A BATTLE has begun over the land needed for the £120m Oxford Flood Alleviation Scheme.

It follows the revelation a charitable trust which stands to lose a third of its land – and income – has vowed to fight the plans to the end.

The Ferry Hinksey Charitable Trust received a letter before Christmas saying the Environment Agency hoped to use part of its land for part of the channel.

If the trust is not willing to sell, the EA said it will get a government Compulsory Purchase Order (CPO) to buy a third of the 10 acres in North Hinksey at market value.

That would mean the trust, which rents the field out to raise money for charities including Oxfam, could lose a third of its income.

Chairman Christopher Sugden said he was shocked by the EA's insistence on buying his and others' land when, he felt, there were alternatives to its flood scheme.

He said: "The EA plan to take about a third of our field, widen the channel of the Seacourt Stream which runs through it and use that as a channel into which flood water can be driven.

"I've pointed out to them that the stream hasn't been dredged into 20 years and if they did that then some of the problem would be solved straight away."

Dr Sugden also said the EA's plans had already cost the trust its income because the last tenant who rented the field to pasture his horses had decided the future was too uncertain and ended the arrangement.

That has left the trust, which also raises money for the Church of St Cross in Oxford, Lagan College secondary school in Belfast and the Lee Abbey Christian retreat in Devon, with no income.

He added: "It's planning blight. They haven't got all the money for the scheme or planning permission yet they've sent these letter out about CPO."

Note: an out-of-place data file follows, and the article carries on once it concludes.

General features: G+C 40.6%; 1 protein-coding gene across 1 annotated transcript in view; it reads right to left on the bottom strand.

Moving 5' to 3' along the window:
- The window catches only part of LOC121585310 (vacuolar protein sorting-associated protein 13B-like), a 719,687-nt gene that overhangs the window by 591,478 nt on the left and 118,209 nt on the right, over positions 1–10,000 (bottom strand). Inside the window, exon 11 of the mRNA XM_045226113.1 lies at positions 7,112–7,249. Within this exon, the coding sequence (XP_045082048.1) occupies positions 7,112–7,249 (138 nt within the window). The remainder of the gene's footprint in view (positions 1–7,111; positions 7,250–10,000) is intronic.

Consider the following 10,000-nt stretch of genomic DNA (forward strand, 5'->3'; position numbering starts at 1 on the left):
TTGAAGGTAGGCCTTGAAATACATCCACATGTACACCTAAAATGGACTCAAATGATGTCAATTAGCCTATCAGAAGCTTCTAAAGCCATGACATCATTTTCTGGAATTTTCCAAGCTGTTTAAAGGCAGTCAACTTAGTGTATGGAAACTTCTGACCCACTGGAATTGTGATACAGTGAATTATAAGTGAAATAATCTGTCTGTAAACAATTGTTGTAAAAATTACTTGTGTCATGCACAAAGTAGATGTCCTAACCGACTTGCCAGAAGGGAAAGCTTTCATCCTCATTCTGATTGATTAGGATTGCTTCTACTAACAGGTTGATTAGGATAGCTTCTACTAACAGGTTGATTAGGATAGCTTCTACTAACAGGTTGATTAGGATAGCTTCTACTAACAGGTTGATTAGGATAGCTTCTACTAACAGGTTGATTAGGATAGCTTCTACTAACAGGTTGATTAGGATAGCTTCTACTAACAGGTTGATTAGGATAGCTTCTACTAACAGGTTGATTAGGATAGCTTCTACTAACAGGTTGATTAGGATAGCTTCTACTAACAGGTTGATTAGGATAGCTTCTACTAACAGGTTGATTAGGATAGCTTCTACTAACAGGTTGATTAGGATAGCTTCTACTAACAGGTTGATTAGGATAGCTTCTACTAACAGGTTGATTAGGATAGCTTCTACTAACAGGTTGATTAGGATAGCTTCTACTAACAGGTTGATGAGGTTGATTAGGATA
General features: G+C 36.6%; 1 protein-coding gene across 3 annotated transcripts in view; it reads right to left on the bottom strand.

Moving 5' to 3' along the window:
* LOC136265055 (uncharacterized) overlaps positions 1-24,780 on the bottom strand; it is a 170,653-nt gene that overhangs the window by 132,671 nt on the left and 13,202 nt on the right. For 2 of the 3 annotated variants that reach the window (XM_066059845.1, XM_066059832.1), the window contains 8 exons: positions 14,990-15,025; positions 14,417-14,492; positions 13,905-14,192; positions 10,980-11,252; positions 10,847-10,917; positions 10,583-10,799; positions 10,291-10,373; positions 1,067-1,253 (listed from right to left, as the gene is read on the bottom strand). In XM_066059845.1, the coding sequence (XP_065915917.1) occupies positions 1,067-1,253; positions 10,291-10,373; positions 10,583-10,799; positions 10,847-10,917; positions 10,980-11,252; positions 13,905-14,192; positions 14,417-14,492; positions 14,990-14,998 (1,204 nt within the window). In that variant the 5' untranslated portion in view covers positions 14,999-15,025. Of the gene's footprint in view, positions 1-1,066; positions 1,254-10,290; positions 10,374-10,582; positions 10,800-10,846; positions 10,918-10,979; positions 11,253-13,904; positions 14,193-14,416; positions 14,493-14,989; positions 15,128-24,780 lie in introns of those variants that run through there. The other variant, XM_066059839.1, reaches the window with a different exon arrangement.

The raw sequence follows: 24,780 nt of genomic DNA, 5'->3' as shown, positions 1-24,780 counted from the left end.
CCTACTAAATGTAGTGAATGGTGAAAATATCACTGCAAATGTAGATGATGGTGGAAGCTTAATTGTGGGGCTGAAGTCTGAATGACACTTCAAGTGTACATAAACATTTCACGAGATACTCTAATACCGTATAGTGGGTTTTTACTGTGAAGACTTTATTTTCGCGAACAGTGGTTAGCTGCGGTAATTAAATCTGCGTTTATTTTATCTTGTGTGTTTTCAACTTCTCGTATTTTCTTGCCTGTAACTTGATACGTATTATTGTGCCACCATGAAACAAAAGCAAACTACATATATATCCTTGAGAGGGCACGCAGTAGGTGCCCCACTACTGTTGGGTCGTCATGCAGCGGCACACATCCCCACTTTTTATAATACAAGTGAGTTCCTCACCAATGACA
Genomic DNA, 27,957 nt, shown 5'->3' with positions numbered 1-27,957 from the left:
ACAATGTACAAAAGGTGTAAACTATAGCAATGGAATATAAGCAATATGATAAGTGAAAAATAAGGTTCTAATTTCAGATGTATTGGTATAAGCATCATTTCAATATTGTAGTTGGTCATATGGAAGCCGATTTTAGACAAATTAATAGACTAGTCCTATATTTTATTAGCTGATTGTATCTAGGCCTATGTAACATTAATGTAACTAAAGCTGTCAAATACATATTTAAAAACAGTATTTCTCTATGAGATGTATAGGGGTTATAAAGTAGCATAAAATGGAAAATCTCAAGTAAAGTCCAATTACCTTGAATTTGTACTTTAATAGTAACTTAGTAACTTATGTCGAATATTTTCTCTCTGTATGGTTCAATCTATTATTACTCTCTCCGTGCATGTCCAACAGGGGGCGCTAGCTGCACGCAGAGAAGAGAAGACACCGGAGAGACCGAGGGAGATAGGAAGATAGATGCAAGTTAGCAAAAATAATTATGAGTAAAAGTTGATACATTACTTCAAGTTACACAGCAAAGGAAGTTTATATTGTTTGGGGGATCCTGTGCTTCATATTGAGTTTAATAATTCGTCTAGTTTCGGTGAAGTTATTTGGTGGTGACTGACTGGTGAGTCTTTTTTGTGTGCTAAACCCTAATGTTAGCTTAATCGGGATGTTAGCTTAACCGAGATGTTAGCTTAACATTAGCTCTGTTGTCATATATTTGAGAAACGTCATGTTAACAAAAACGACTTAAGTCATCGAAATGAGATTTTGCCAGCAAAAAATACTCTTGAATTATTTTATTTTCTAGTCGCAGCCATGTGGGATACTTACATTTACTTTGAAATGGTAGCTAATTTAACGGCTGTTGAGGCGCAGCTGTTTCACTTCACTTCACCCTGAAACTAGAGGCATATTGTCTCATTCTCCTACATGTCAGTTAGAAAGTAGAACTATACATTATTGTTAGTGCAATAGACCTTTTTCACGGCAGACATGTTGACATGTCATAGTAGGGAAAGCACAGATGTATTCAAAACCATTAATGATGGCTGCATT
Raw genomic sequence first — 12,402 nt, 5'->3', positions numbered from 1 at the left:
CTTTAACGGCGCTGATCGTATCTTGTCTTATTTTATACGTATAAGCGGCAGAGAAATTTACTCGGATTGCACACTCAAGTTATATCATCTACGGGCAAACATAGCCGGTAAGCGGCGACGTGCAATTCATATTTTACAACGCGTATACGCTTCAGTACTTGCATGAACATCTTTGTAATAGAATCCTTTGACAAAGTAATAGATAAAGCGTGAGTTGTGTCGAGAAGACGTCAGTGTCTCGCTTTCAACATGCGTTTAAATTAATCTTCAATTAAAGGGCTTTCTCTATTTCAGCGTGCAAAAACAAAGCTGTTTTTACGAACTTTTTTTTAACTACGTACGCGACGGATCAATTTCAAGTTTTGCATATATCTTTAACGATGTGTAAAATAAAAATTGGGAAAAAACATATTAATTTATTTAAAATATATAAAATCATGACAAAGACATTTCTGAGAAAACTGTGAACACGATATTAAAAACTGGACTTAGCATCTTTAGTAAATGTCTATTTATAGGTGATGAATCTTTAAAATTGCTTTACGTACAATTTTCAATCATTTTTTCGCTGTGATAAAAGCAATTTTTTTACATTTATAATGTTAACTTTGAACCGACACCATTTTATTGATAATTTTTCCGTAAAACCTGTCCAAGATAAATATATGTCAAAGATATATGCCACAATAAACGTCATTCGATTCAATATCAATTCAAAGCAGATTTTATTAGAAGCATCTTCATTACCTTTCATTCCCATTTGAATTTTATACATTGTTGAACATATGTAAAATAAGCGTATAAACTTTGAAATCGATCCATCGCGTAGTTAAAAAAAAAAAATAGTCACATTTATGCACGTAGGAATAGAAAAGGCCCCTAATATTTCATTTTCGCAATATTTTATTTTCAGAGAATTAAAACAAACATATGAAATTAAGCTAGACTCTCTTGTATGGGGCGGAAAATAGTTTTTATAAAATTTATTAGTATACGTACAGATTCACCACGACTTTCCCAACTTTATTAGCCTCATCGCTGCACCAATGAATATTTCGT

Dr Sugden said that if the EA tried to use a CPO he would lodge an appeal and argue that it had not fully investigated the options for flood alleviation.

Another landowner, Oxford Preservation Trust, also still has serious concerns about the scheme.

On its webpage about its North Hinksey fields, just a stone's throw from Dr Sugden's land, the trust says: "If [the flood scheme] goes ahead they will no longer be suitable for horse grazing and will be sub-divided with the channel and wide bridges introduced.

"We are concerned about the change in the ‘rural’ character and that the altered hydrology will harm the creeping marshwort."

It is understood that the preservation trust and Corpus Christi College – another of the landowners – could both be issued with CPOs.

Dr Sugden added: "It is something the landowners are concerned about: other routes are possible and it doesn't need to be this way at all.

"They need to thoroughly investigate all the options."

His warning to the EA comes after an almost identical warning from the Co-op supermarket.

The retail giant owns the field just north of Botley Road where the EA has always intended to start its flood channel, but in a letter to Oxford City Council the Co-op said it wanted to turn that field into a carpark.

The Co-op concluded with a warning to the council and the EA indicating that if the agency tried to use a CPO: "...the Co-op doubts that the Environment Agency could use compulsory purchase powers to secure the land."

In response to the Ferry Hinksey Charitable Trust's concerns, flood scheme spokeswoman Helen Cukier said: "We are in ongoing negotiations with landowners and hope to reach an agreement with them, as we do not want to purchase landowners land throughout the scheme area unless we absolutely have to.

"We will have to go through the process of submitting a CPO in the spring, but we will only use this if we cannot reach mutual landowner agreements.

"We need to do this to ensure we keep the Oxford Flood Alleviation Scheme on track. It is essential for us to have access to the land once the scheme is in place to enable us to maintain and manage the scheme for years to come."

The three-mile channel would run from the field next to Seacourt Park and Ride, through South Hinksey to join the Thames near Kennington, and would divert flood waters away from the city centre.

In September the EA said it still needed to find £4.35m funding, and was working with local businesses to secure donations. It has not given a public update on that search since.